This is the way term life insurance works. You pay the same premium when you are 70 if you bought in early, locked in a low rate and kept making payments, as when you are 20.

                      That’s the deal that makes the system work.

                      But you … you want to fuck up the whole thing by requiring the life insurance company to take the 70 year old at the same rate as a 20 year old, even though the 70 year old has not bought insurance until the last minute.

                      How stupid would you have to be not to realize the effect this would have on the life insurance market?

                      What a lying hypocritical sack of shit would you have to be to want to apply it health insurance, knowing the effect it would have?

                    2. “I agree with Chad Hazel. Today I crashed my car, and I really don’t have the money for the deductible, so I’m petitioning the government to force the company to lower my deductible retroactively, while of course keeping my coverage and monthly premium at the same level. It’s only fair.”

                      Sorry to hear about your crash and all, but how is that fair? Did you sign a contract when you signed up for the insurance that stated the cost of your deductible?

                      If so, wouldn’t it be your responsibility in the interest of your health to make sure you could pay that deductible if necessary?

                      So in that case, wouldn’t you be petitioning the government to force one side of a contractual agreement to have to change the terms in your benefit?

                      Doesn’t sound fair to me. Feel free to correct me if I’m wrong.

                  2. Here in the real world, Hazel, things like the following happen

                    1: You get cancer. You are too sick to work. You lose your insurance.

                    2: You get cancer. You get laid off. You lose your insurance.

                    3: You get cancer. Your wife, whose insurance you were on, divorces you or dies in a car accident. You lose your insurance.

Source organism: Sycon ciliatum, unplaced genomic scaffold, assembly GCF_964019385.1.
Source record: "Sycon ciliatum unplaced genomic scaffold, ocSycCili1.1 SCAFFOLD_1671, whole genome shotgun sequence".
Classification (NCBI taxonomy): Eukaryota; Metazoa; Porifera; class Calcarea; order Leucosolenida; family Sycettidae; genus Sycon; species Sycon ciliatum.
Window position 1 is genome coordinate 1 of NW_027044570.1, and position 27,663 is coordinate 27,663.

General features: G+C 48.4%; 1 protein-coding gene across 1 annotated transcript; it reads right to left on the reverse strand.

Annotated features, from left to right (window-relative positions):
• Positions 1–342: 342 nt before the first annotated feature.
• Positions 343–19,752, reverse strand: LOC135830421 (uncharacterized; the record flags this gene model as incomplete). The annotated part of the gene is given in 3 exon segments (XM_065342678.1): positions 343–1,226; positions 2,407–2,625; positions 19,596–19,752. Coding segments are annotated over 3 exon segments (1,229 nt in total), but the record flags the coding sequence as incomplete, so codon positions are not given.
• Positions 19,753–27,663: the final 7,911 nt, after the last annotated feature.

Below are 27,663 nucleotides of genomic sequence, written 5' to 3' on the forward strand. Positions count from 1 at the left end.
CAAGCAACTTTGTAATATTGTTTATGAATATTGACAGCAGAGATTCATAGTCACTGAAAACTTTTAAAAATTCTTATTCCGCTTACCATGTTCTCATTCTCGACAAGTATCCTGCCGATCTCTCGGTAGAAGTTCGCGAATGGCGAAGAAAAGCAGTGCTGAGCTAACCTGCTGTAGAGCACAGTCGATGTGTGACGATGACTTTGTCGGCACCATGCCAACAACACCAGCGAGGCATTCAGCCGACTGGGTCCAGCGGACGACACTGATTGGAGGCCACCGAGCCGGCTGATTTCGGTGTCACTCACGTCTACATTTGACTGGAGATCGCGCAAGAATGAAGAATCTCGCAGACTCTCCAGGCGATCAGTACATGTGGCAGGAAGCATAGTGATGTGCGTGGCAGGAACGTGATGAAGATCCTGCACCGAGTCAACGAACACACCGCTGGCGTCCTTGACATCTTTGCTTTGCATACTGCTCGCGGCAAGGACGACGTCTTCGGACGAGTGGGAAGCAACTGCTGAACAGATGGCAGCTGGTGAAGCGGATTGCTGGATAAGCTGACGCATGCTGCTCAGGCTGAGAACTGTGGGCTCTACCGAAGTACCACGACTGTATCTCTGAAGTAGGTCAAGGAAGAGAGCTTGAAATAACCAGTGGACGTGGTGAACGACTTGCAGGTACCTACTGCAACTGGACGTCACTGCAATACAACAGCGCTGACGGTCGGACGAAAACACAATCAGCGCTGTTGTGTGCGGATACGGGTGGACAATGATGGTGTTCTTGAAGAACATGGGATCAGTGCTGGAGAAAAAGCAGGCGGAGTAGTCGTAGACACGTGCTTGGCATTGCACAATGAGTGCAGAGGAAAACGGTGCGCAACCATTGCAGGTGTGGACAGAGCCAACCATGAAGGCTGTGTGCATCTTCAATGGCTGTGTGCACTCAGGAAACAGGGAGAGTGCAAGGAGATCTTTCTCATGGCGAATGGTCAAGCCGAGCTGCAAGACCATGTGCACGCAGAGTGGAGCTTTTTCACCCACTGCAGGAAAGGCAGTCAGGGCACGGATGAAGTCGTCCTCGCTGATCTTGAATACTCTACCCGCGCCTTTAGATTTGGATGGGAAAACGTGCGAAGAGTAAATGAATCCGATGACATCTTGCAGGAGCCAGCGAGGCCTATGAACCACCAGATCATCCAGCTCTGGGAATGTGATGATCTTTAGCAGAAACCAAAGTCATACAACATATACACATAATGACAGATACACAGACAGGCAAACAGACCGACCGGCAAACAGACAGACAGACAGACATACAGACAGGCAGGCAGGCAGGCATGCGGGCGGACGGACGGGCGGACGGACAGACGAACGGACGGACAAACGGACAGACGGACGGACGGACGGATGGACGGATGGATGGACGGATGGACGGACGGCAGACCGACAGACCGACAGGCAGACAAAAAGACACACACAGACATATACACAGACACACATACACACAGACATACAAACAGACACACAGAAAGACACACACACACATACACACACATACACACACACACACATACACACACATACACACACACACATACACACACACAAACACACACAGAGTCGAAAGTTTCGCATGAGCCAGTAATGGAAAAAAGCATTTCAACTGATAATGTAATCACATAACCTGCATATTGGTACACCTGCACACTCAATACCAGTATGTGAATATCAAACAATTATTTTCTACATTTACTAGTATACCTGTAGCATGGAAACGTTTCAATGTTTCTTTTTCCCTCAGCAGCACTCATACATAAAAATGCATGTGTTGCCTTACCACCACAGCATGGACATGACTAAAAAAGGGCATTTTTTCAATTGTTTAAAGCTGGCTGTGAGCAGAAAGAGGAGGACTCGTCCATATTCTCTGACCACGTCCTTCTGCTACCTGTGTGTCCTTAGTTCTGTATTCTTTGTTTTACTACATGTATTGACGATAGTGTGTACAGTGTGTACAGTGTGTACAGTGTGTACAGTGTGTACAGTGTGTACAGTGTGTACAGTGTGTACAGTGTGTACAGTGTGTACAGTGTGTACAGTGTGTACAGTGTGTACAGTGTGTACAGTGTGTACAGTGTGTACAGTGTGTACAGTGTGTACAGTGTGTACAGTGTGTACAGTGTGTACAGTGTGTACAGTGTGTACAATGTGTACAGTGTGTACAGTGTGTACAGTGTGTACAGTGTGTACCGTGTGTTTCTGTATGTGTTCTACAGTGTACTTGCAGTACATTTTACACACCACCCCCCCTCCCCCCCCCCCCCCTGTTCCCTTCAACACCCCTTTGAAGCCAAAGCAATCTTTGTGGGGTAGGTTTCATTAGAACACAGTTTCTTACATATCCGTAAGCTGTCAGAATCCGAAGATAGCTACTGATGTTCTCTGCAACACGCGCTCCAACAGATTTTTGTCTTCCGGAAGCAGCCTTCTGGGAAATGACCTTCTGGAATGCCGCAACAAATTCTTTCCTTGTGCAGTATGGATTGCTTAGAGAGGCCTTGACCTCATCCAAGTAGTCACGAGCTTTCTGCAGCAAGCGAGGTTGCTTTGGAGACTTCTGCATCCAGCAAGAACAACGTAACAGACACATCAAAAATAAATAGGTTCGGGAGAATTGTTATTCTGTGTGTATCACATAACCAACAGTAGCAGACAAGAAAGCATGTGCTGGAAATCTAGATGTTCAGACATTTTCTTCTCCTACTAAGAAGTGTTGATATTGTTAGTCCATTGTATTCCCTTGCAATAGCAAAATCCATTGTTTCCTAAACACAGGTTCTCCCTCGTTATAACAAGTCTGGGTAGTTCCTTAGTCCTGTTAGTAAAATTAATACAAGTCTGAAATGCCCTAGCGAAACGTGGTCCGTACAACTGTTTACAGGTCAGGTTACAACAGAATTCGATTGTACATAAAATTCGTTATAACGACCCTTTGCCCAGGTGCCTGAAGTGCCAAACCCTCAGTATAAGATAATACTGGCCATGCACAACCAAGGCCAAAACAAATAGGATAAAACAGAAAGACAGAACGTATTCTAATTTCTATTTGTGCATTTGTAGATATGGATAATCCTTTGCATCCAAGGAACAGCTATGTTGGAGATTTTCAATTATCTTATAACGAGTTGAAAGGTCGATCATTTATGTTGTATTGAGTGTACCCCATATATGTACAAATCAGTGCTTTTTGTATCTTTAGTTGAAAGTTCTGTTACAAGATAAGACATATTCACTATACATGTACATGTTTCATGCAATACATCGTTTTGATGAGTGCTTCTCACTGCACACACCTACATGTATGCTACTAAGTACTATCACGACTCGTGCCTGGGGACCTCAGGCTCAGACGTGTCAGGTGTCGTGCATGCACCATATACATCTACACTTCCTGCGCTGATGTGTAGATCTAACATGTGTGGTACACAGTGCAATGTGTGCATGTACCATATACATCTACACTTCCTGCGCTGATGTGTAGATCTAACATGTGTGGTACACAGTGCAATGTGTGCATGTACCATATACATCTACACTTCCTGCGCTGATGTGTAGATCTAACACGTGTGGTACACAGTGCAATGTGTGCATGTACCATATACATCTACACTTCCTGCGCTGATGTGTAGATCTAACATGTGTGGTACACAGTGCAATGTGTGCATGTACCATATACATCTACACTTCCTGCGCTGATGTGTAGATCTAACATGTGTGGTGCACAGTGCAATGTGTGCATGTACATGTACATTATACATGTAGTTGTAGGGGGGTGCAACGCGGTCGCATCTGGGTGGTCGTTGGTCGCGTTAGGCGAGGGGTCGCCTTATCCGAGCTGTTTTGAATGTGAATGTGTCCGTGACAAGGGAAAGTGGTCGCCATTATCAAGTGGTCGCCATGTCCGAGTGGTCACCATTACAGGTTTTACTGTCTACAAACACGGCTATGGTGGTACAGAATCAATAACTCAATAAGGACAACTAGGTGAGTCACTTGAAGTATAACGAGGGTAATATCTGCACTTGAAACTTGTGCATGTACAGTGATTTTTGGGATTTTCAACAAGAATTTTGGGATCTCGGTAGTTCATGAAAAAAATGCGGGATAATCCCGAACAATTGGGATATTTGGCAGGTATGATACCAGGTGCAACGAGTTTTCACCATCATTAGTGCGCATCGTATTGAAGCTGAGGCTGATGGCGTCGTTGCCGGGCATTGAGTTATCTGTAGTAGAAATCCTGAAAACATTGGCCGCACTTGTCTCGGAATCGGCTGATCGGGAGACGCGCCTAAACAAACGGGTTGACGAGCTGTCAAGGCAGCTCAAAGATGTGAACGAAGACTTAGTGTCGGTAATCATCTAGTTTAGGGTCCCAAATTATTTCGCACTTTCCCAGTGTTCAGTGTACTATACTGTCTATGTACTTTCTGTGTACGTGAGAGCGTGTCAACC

4: You get cancer. Your insurance company says you missed a payment or forgot to report a previous case of a hangnail on your application (whether true or not is irrelevant). You lose your insurance.

                    5: You get cancer. Your employer goes belly-up. You lose your insurance.

                    6: You get cancer. Your insurance company goes belly-up. You lose your insurance.

                    I know plenty of people who are one disaster away from being both uninsured and uninsurable. If you don’t, you aren’t paying attention.

                    1. 1: You get cancer. You are too sick to work. You lose your insurance.

                      That’s a problem with the employer-based system, which you think “solves the adverse selection problem”. Remember?


                      2: You get cancer. You get laid off. You lose your insurance.

                      If you already have cancer, they pay for the treatment. If there are any cases of insurance companyes stopping paying for treatment AFTER someone gets cancer, because they can’t keep paying premiums AFTER getting cancer, then that should be outlawed. Breach of contract. You don’t pay for insurance on your car AFTER it’s totaled.

                      3: You get cancer. Your wife, whose insurance you were on, divorces you or dies in a car accident. You lose your insurance.